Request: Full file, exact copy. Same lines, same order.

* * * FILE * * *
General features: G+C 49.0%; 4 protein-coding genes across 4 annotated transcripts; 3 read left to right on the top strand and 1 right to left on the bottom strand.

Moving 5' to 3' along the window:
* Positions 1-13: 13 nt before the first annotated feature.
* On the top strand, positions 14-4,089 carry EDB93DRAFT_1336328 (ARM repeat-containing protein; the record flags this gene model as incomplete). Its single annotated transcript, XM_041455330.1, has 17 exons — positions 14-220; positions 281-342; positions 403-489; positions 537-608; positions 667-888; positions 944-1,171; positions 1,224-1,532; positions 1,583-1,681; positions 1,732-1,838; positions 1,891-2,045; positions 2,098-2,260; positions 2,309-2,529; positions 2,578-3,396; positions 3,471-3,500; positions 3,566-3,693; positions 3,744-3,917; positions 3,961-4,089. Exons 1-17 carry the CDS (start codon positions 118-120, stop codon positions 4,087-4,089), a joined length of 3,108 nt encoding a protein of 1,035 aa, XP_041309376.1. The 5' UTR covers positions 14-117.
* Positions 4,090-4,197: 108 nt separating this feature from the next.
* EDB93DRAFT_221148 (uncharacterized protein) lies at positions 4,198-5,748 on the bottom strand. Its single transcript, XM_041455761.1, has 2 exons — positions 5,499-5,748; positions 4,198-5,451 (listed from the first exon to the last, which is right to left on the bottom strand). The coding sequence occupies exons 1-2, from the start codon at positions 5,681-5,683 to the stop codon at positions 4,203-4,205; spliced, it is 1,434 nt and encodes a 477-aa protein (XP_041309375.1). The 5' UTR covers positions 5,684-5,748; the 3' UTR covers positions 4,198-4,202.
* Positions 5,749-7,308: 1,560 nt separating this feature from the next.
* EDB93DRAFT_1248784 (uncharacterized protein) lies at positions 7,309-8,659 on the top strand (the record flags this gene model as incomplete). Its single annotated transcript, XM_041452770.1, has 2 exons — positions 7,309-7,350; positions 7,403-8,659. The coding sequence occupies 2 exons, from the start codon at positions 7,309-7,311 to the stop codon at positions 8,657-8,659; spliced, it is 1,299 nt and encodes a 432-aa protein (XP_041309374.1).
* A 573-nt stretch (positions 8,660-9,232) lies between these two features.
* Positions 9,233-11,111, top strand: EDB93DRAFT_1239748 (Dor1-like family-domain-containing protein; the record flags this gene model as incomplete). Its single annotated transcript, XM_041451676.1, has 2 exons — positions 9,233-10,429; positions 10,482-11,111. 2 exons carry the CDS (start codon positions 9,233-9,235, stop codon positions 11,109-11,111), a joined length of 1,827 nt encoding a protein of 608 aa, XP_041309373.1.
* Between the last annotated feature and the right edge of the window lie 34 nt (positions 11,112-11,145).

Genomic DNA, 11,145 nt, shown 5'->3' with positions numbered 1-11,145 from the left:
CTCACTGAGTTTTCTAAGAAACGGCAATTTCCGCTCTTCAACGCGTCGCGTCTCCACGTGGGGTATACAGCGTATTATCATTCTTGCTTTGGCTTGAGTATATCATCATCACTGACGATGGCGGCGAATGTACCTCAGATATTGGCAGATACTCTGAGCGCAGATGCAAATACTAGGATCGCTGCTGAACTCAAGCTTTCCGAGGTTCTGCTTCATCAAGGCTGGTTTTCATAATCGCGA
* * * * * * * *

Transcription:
General features: G+C 49.0%; 4 protein-coding genes across 4 annotated transcripts; 3 read left to right on the top strand and 1 right to left on the bottom strand.

Moving 5' to 3' along the window:
* Positions 1-13: 13 nt before the first annotated feature.
* On the top strand, positions 14-4,089 carry EDB93DRAFT_1336328 (ARM repeat-containing protein; the record flags this gene model as incomplete). Its single annotated transcript, XM_041455330.1, has 17 exons — positions 14-220; positions 281-342; positions 403-489; positions 537-608; positions 667-888; positions 944-1,171; positions 1,224-1,532; positions 1,583-1,681; positions 1,732-1,838; positions 1,891-2,045; positions 2,098-2,260; positions 2,309-2,529; positions 2,578-3,396; positions 3,471-3,500; positions 3,566-3,693; positions 3,744-3,917; positions 3,961-4,089. Exons 1-17 carry the CDS (start codon positions 118-120, stop codon positions 4,087-4,089), a joined length of 3,108 nt encoding a protein of 1,035 aa, XP_041309376.1. The 5' UTR covers positions 14-117.
* Positions 4,090-4,197: 108 nt separating this feature from the next.
* EDB93DRAFT_221148 (uncharacterized protein) lies at positions 4,198-5,748 on the bottom strand. Its single transcript, XM_041455761.1, has 2 exons — positions 5,499-5,748; positions 4,198-5,451 (listed from the first exon to the last, which is right to left on the bottom strand). The coding sequence occupies exons 1-2, from the start codon at positions 5,681-5,683 to the stop codon at positions 4,203-4,205; spliced, it is 1,434 nt and encodes a 477-aa protein (XP_041309375.1). The 5' UTR covers positions 5,684-5,748; the 3' UTR covers positions 4,198-4,202.
* Positions 5,749-7,308: 1,560 nt separating this feature from the next.
* EDB93DRAFT_1248784 (uncharacterized protein) lies at positions 7,309-8,659 on the top strand (the record flags this gene model as incomplete). Its single annotated transcript, XM_041452770.1, has 2 exons — positions 7,309-7,350; positions 7,403-8,659. The coding sequence occupies 2 exons, from the start codon at positions 7,309-7,311 to the stop codon at positions 8,657-8,659; spliced, it is 1,299 nt and encodes a 432-aa protein (XP_041309374.1).
* A 573-nt stretch (positions 8,660-9,232) lies between these two features.
* Positions 9,233-11,111, top strand: EDB93DRAFT_1239748 (Dor1-like family-domain-containing protein; the record flags this gene model as incomplete). Its single annotated transcript, XM_041451676.1, has 2 exons — positions 9,233-10,429; positions 10,482-11,111. 2 exons carry the CDS (start codon positions 9,233-9,235, stop codon positions 11,109-11,111), a joined length of 1,827 nt encoding a protein of 608 aa, XP_041309373.1.
* Between the last annotated feature and the right edge of the window lie 34 nt (positions 11,112-11,145).

Genomic DNA, 11,145 nt, shown 5'->3' with positions numbered 1-11,145 from the left:
CTCACTGAGTTTTCTAAGAAACGGCAATTTCCGCTCTTCAACGCGTCGCGTCTCCACGTGGGGTATACAGCGTATTATCATTCTTGCTTTGGCTTGAGTATATCATCATCACTGACGATGGCGGCGAATGTACCTCAGATATTGGCAGATACTCTGAGCGCAGATGCAAATACTAGGATCGCTGCTGAACTCAAGCTTTCCGAGGTTCTGCTTCATCAAGGCTGGTTTTCATAATCGCGA